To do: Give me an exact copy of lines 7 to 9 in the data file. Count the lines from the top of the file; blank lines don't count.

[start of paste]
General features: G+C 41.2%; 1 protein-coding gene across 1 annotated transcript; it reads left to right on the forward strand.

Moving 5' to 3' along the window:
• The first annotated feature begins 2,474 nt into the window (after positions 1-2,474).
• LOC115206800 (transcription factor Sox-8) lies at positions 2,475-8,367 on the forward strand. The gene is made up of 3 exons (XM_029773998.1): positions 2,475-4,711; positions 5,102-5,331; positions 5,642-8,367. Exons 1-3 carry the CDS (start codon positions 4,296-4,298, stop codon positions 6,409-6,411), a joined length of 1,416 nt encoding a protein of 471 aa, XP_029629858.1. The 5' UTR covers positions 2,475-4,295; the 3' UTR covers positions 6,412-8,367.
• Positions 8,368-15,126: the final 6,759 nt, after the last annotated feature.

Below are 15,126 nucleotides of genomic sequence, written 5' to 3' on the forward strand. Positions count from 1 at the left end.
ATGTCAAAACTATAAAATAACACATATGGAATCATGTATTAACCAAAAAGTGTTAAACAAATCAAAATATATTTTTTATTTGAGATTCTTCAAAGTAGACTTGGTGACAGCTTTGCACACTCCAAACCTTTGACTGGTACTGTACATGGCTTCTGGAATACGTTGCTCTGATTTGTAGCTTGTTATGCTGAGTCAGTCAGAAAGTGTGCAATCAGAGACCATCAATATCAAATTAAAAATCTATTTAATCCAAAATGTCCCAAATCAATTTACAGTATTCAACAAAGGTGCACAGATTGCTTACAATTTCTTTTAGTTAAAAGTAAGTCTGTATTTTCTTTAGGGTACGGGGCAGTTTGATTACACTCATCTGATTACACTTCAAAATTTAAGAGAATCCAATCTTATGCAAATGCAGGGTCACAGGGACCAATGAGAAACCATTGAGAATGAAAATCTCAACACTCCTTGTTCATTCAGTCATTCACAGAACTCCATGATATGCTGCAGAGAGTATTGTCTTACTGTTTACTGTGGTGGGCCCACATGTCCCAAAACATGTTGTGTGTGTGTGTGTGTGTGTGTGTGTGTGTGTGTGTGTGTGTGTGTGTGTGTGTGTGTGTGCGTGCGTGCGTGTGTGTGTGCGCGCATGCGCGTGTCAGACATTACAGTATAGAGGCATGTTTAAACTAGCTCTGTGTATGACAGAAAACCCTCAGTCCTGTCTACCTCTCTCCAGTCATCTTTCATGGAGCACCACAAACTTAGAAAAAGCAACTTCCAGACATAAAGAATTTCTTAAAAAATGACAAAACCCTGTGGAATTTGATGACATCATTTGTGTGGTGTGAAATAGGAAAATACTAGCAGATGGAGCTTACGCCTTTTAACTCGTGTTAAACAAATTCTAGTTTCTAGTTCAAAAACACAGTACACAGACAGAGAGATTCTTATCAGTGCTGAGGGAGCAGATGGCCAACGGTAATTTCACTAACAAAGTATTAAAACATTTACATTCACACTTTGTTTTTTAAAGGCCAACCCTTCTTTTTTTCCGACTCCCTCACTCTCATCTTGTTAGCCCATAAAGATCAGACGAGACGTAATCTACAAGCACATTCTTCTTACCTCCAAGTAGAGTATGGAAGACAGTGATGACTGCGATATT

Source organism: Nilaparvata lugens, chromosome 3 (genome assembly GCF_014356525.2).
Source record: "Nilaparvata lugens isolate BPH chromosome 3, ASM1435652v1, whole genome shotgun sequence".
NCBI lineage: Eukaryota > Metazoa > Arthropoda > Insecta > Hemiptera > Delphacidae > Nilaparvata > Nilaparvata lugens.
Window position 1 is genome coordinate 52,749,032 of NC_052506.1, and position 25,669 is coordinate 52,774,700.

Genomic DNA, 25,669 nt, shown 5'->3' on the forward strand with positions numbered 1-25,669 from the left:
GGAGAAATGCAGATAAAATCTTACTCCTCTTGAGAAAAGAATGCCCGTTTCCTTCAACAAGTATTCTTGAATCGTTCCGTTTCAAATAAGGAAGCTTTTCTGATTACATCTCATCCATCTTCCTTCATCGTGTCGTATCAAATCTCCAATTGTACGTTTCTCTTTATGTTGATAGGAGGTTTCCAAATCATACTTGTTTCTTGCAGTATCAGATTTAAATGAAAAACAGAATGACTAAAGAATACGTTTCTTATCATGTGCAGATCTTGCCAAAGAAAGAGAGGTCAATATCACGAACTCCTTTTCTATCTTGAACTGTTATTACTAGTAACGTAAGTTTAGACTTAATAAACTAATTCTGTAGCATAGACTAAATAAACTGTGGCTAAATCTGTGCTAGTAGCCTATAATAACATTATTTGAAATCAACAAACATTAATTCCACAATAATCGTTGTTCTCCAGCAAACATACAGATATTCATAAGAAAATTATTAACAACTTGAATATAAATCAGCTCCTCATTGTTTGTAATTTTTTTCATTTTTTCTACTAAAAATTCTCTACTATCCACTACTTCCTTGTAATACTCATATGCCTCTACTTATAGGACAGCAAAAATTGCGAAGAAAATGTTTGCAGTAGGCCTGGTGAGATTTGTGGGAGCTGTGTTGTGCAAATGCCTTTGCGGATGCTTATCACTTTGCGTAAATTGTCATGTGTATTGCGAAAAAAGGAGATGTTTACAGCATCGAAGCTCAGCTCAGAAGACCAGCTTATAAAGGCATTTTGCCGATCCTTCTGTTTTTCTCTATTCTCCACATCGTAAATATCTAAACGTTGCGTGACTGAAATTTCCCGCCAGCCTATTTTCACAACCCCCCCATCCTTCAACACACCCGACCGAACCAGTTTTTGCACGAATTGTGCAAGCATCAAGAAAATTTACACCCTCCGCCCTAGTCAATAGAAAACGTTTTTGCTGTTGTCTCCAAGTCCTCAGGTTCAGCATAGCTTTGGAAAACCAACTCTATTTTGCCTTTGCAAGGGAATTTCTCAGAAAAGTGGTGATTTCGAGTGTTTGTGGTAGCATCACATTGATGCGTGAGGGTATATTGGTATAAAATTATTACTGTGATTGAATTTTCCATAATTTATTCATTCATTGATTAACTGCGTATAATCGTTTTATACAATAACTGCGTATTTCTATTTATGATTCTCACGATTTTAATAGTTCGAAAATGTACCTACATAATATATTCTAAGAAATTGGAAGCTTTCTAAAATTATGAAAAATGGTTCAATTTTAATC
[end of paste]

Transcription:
ATGTCAAAACTATAAAATAACACATATGGAATCATGTATTAACCAAAAAGTGTTAAACAAATCAAAATATATTTTTTATTTGAGATTCTTCAAAGTAGACTTGGTGACAGCTTTGCACACTCCAAACCTTTGACTGGTACTGTACATGGCTTCTGGAATACGTTGCTCTGATTTGTAGCTTGTTATGCTGAGTCAGTCAGAAAGTGTGCAATCAGAGACCATCAATATCAAATTAAAAATCTATTTAATCCAAAATGTCCCAAATCAATTTACAGTATTCAACAAAGGTGCACAGATTGCTTACAATTTCTTTTAGTTAAAAGTAAGTCTGTATTTTCTTTAGGGTACGGGGCAGTTTGATTACACTCATCTGATTACACTTCAAAATTTAAGAGAATCCAATCTTATGCAAATGCAGGGTCACAGGGACCAATGAGAAACCATTGAGAATGAAAATCTCAACACTCCTTGTTCATTCAGTCATTCACAGAACTCCATGATATGCTGCAGAGAGTATTGTCTTACTGTTTACTGTGGTGGGCCCACATGTCCCAAAACATGTTGTGTGTGTGTGTGTGTGTGTGTGTGTGTGTGTGTGTGTGTGTGTGTGTGTGTGTGTGTGTGCGTGCGTGCGTGTGTGTGTGCGCGCATGCGCGTGTCAGACATTACAGTATAGAGGCATGTTTAAACTAGCTCTGTGTATGACAGAAAACCCTCAGTCCTGTCTACCTCTCTCCAGTCATCTTTCATGGAGCACCACAAACTTAGAAAAAGCAACTTCCAGACATAAAGAATTTCTTAAAAAATGACAAAACCCTGTGGAATTTGATGACATCATTTGTGTGGTGTGAAATAGGAAAATACTAGCAGATGGAGCTTACGCCTTTTAACTCGTGTTAAACAAATTCTAGTTTCTAGTTCAAAAACACAGTACACAGACAGAGAGATTCTTATCAGTGCTGAGGGAGCAGATGGCCAACGGTAATTTCACTAACAAAGTATTAAAACATTTACATTCACACTTTGTTTTTTAAAGGCCAACCCTTCTTTTTTTCCGACTCCCTCACTCTCATCTTGTTAGCCCATAAAGATCAGACGAGACGTAATCTACAAGCACATTCTTCTTACCTCCAAGTAGAGTATGGAAGACAGTGATGACTGCGATATT

Source organism: Nilaparvata lugens, chromosome 3 (genome assembly GCF_014356525.2).
Source record: "Nilaparvata lugens isolate BPH chromosome 3, ASM1435652v1, whole genome shotgun sequence".